Alluvium (Qa), Glacial Sediments (Qg)
These sediments form floodplains and terraces of the Ohio River Valley
and tributaries. Highest terraces are about 100 feet above normal pool
level of the Ohio River. The sediments are too thin in tributary valleys
to have distinctive topography.
The sediments yield moderate to large quantities of water to drilled
wells in the Ohio River Valley, depending on thickness and texture of
the valley fill and type of well. They yield 200 to 500 gallons per
minute to ordinary tubular wells and as much as 1,000 gallons per minute
to gravel-packed wells. The sediments yield little water from fine-grained
material. Water is hard, and near the valley walls of the Ohio may have
a high iron content. Wells that penetrate the alluvium and enter bedrock
obtain little additional water, and this water may contain objectionable
amounts of salt or hydrogen sulfide.
Bull Fork Formation (Ob)
The Bull Fork forms gently to moderately rolling uplands where limestone
predominates, and is more dissected where shale predominates.
The Bull Fork yields 100 to 500 gallons per day to wells in valleys or on broad
ridges, but almost no water to drilled wells on narrow ridges or hilltops.
It does yield water to dug wells and to small springs. Water is hard
and of good quality.
Grant Lake Limestone/Fairview Formation (Oaf)
These rocks form gently to moderately rolling uplands away from the
Ohio River. Where shale content increases, they form moderately dissected
uplands and steep dissected slopes along large streams. These rocks
also form ledges of thick limestone beds on steep hillsides and bluffs
along streams. Streams in uplands produce broad, flat valleys where
thick limestone beds are present; they may have small sinkholes with
minor underground drainage. Low hills on uplands also may be capped
by thick limestone beds. The lower part forms broad, flat ridges between
steep-sided valleys cut into the underlying shale of the Kope Formation.
These formations yield 100 to 500 gallons per day to drilled wells in
valley bottoms and along streams on uplands. They yield more than 500
gallons per day from thick limestone beds in broad valley bottoms, but
almost no water to wells on hillsides or hilltops. They may yield some
water to dug wells on ridgetops, and do yield water to small springs.
Small perennial springs occur in limestone in the lower Grant Lake Limestone.
Water is hard, and in valley bottoms may contain salt or hydrogen sulfide.
The relatively impermeable shale prevents circulation of large quantities
of groundwater in joints and bedding-plane openings of the underlying
limestone. As a result, the limestone beds have few solutionally enlarged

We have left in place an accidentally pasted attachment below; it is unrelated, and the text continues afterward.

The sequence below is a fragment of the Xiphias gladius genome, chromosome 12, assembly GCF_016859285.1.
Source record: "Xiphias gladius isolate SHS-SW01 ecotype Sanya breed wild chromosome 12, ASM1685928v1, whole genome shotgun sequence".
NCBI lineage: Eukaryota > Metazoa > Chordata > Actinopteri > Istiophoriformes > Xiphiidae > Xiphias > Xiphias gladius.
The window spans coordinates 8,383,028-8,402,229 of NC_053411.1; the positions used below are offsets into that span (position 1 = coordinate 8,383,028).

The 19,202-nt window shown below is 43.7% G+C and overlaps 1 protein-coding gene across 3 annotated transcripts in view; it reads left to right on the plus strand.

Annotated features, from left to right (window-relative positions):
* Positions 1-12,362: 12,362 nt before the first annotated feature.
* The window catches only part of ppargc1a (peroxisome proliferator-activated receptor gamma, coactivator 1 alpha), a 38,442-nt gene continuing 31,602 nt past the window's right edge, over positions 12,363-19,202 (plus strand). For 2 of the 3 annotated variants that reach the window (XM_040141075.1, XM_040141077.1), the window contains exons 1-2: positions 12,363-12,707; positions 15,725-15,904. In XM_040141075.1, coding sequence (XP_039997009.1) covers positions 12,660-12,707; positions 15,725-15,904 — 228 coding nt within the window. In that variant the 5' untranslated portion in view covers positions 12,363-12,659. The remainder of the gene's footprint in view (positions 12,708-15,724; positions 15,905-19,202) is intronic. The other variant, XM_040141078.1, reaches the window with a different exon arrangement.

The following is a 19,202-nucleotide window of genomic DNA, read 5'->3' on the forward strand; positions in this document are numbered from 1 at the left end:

openings, and little water is available to wells and springs. Near the
base of the Grant Lake, however, is 25 feet or more of limestone with
small amounts of shale (Bellevue limestone member). Where this limestone
occurs at and below stream level in valley bottoms or along streams
on the uplands, fractures and bedding-plane openings have been enlarged
by solution; many small springs flow from outcrops, and some drilled
wells along streams yield more than 500 gallons per day.
Kope Formation (Okc)
The Kope forms rugged, much dissected topography of long, narrow, steep-sided
ridges and narrow, winding, V-shaped valleys with dendritic drainage
pattern. Steep slopes are littered with thin limestone slabs that remain
as shale erodes and washes away. Contrast with less-rugged upland surfaces
of adjacent areas is marked, except near major streams, where change
is masked by dissection.
The Kope yields 100 to 500 gallons per day to drilled wells in valley
bottoms along large streams, but almost no water to drilled wells on
hillsides or ridgetops. It does yield water to small springs and seeps.
Water is hard in valley bottoms, and may contain salt or hydrogen sulfide.
Shale units have small, poorly connected openings that allow passage
of only small quantities of water, restricting yields to wells and springs
and preventing recharge to underlying rocks. The few thick limestone
beds may yield water to small springs. On ridgetops, shale impedes downward
percolation of water and supports water in the lower part of the soil
and in the weathered-rock zone just beneath the soil. High up on the
sides of many ridges is a zone of seeps and small springs; where the
Grant Lake caps the ridges, the zone is generally near or at the contact
with the Kope Formation. Drilled wells on these ridges obtain a little
water at the contact between soil and bedrock, but rarely at greater
depths; if water is found at depth, it is mainly in small quantities
and of poor quality. Dug wells, with large wall areas, are better suited
for obtaining water from these bodies of water; however, many go dry
in late summer and fall.
The U.S. Geological Survey's Hydrologic Atlas Series, published cooperatively
with the Kentucky Geological Survey, provides hydrologic information
for the entire state. Atlases covering Gallatin County areHA-23,
to "Groundwater Resources in Kentucky"